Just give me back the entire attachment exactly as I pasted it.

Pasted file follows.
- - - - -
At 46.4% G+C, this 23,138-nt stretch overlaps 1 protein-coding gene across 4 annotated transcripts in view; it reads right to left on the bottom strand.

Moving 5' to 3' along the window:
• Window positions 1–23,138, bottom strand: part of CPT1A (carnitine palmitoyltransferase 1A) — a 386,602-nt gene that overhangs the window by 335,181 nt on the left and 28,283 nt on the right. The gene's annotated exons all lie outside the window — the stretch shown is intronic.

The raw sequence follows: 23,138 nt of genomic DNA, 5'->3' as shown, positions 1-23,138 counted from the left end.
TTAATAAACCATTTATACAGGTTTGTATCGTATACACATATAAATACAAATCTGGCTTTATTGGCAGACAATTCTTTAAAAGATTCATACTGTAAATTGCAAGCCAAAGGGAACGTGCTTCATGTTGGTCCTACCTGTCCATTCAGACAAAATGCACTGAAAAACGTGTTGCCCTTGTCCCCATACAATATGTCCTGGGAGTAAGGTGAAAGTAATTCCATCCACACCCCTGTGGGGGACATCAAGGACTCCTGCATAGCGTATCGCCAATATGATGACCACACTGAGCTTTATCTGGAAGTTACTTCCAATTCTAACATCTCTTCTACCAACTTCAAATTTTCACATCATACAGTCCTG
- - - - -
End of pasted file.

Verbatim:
At 46.4% G+C, this 23,138-nt stretch overlaps 1 protein-coding gene across 4 annotated transcripts in view; it reads right to left on the bottom strand.

Moving 5' to 3' along the window:
• Window positions 1–23,138, bottom strand: part of CPT1A (carnitine palmitoyltransferase 1A) — a 386,602-nt gene that overhangs the window by 335,181 nt on the left and 28,283 nt on the right. The gene's annotated exons all lie outside the window — the stretch shown is intronic.

The raw sequence follows: 23,138 nt of genomic DNA, 5'->3' as shown, positions 1-23,138 counted from the left end.
TTAATAAACCATTTATACAGGTTTGTATCGTATACACATATAAATACAAATCTGGCTTTATTGGCAGACAATTCTTTAAAAGATTCATACTGTAAATTGCAAGCCAAAGGGAACGTGCTTCATGTTGGTCCTACCTGTCCATTCAGACAAAATGCACTGAAAAACGTGTTGCCCTTGTCCCCATACAATATGTCCTGGGAGTAAGGTGAAAGTAATTCCATCCACACCCCTGTGGGGGACATCAAGGACTCCTGCATAGCGTATCGCCAATATGATGACCACACTGAGCTTTATCTGGAAGTTACTTCCAATTCTAACATCTCTTCTACCAACTTCAAATTTTCACATCATACAGTCCTG